The 90 kDa ribosomal S6 kinase (RSK) family of proteins is a group of highly conserved Ser/Thr kinases that regulate diverse cellular processes, such as cell growth, cell motility, cell survival and cell proliferation. RSKs are downstream effectors of the Ras-extracellular signal-regulated kinase (ERK)/mitogen-activated protein kinase (MAPK) signalling cascade. Significant advances in the field of RSK and ERK/MAPK signalling have occurred in the past few years, including biological insights and the discovery of novel substrates and new RSK regulatory mechanisms. Collectively, these data expand the current models of RSK signalling and highlight potential directions of research in RSK-mediated survival, growth, proliferation and migration.
"result in the subsequent pro-survival signaling cascade, which is the activation of the 90 kDa ribosomal S6 kinase and its downstream pathway . The transcriptional factor cAMP-response element binding protein (CREB) phosphorylation is ribosomal S6 kinase-mediated and facilitates the neuron survival through increased transcription of pro-survival genes, such as Bcl2 family members (Anjum and Blenis, 2008). Indeed, the expression of Bcl-2 was reduced when TrkB was knocked down in this study (Fig. 1). "
"In addition to the aforementioned increase in the K17–hnRNP K interaction, TPA also activates RSK (Fig. S3 C), a regulator of various cellular processes including cell growth, proliferation , and motility (Anjum and Blenis, 2008). As we previously showed that K17 is phosphorylated by RSK (Pan et al., 2011), we next investigated whether RSK modulates the K17–hnRNP K interaction and CXCR3 ligand expression. "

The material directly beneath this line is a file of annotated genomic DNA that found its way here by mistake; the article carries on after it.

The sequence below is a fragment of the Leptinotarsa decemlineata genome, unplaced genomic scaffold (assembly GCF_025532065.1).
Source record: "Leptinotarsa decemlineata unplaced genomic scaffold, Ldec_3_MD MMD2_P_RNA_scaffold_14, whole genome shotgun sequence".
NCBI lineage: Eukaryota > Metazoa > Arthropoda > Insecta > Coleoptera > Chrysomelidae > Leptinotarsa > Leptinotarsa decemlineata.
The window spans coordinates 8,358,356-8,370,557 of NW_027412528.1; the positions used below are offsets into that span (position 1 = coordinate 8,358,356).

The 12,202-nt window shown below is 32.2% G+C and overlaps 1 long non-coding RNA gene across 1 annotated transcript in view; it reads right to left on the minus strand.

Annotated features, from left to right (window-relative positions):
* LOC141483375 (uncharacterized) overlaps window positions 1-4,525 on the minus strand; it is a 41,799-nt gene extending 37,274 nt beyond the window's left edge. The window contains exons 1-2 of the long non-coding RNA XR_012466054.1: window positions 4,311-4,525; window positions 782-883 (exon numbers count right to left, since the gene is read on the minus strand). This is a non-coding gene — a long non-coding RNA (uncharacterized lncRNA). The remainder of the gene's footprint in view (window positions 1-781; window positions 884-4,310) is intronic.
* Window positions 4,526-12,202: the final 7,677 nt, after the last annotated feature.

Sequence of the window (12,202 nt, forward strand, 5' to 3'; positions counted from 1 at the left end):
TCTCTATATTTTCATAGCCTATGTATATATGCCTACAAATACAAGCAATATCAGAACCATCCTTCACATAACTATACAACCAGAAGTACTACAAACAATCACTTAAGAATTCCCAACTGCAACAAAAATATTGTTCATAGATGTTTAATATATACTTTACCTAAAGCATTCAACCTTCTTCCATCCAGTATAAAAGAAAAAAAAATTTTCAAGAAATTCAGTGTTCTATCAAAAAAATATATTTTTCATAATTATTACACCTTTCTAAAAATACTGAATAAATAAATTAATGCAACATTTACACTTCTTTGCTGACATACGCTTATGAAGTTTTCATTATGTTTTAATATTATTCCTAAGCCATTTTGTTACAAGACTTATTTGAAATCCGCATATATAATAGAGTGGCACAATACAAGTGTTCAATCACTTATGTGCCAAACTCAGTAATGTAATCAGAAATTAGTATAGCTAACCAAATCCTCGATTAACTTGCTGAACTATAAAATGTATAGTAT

"RSK2 acts as a protection against TNF-a-mediated inhibition of bone formation. RSK2 is a growth-factor-regulated kinase that was reported to mediate cell cycle progression and cell proliferation in numerous cell types and organisms (Anjum and Blenis, 2008; Cho et al., 2005; David et al., 2005; Eisinger-Mathason et al., 2008; Lin et al., 2008; Romeo and Roux, 2011; Wang et al., 2010). We now report the reduced in vitro growth ability of osteoblast lacking RSK2. "
[Show abstract][Hide abstract] ABSTRACT: Objective Arthritis is a chronic inflammatory disease characterised by immune cell infiltration and mesenchymal cell expansion in the joints. Although the role of immune cells in arthritis is well characterised, the development of mesenchymal cell hyperplasia needs to be better defined. Here, we analysed the role of the ribosomal S6 kinase Rsk2, which we found to be highly activated in joints of patients with arthritis, in the development of mesenchymal cell hyperplasia.
Methods We genetically inactivated Rsk2 in the tumour necrosis factor (TNF)-α transgenic (TNFtg) mice, an animal model for human inflammatory arthritis. Clinical and histological signs of arthritis as well as molecular markers of inflammation and joint destruction were quantified. Fibroblast-like synoviocytes (FLS) were characterised in vitro and the effect of Rsk2 deletion on the pattern of gene expression was determined.
Results Rsk2 deficiency in TNFtg mice results in earlier and exacerbated inflammation as well as increased bone and cartilage destruction. The production of inflammatory cytokines, matrix metalloproteinases and osteoclastogenic molecules was significantly increased in vivo upon Rsk2 inactivation. Bone marrow deficient in Rsk2 could not transfer this phenotype, indicating that Rsk2 expression in mesenchymal cells controls the course of arthritis. Indeed, Rsk2 deficiency was associated with a more activated phenotype and higher proliferative capacity of FLS, thereby increasing cytokines and production of matrix proteinases.
Conclusions Rsk2 emerges as a key regulator of mesenchymal cell numbers in the joint and thereby could be targeted to control the inflammatory and tissue-destructive feature of joints in arthritis.
Annals of the Rheumatic Diseases 11/2014; DOI:10.1136/annrheumdis-2014-205618 · 10.38 Impact Factor
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